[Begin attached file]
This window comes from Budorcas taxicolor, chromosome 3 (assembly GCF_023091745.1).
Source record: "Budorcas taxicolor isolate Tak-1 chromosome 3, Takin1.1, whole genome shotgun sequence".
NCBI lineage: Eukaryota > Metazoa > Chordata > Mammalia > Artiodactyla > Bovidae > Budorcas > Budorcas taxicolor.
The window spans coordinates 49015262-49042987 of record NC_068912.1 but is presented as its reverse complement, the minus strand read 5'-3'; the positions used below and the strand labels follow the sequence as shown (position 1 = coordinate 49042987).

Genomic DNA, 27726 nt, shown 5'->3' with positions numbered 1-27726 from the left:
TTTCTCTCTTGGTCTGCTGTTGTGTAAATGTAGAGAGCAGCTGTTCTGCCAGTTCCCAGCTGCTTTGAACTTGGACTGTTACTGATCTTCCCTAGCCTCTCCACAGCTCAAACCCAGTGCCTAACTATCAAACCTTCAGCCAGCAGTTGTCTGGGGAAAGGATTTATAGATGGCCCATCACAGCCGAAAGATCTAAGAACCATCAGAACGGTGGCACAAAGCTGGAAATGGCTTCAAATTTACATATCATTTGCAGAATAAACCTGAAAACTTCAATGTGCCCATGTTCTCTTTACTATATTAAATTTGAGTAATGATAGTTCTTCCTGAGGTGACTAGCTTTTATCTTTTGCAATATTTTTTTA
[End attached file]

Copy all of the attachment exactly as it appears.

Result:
This window comes from Budorcas taxicolor, chromosome 3 (assembly GCF_023091745.1).
Source record: "Budorcas taxicolor isolate Tak-1 chromosome 3, Takin1.1, whole genome shotgun sequence".
NCBI lineage: Eukaryota > Metazoa > Chordata > Mammalia > Artiodactyla > Bovidae > Budorcas > Budorcas taxicolor.
The window spans coordinates 49015262-49042987 of record NC_068912.1 but is presented as its reverse complement, the minus strand read 5'-3'; the positions used below and the strand labels follow the sequence as shown (position 1 = coordinate 49042987).

Genomic DNA, 27726 nt, shown 5'->3' with positions numbered 1-27726 from the left:
TTTCTCTCTTGGTCTGCTGTTGTGTAAATGTAGAGAGCAGCTGTTCTGCCAGTTCCCAGCTGCTTTGAACTTGGACTGTTACTGATCTTCCCTAGCCTCTCCACAGCTCAAACCCAGTGCCTAACTATCAAACCTTCAGCCAGCAGTTGTCTGGGGAAAGGATTTATAGATGGCCCATCACAGCCGAAAGATCTAAGAACCATCAGAACGGTGGCACAAAGCTGGAAATGGCTTCAAATTTACATATCATTTGCAGAATAAACCTGAAAACTTCAATGTGCCCATGTTCTCTTTACTATATTAAATTTGAGTAATGATAGTTCTTCCTGAGGTGACTAGCTTTTATCTTTTGCAATATTTTTTTA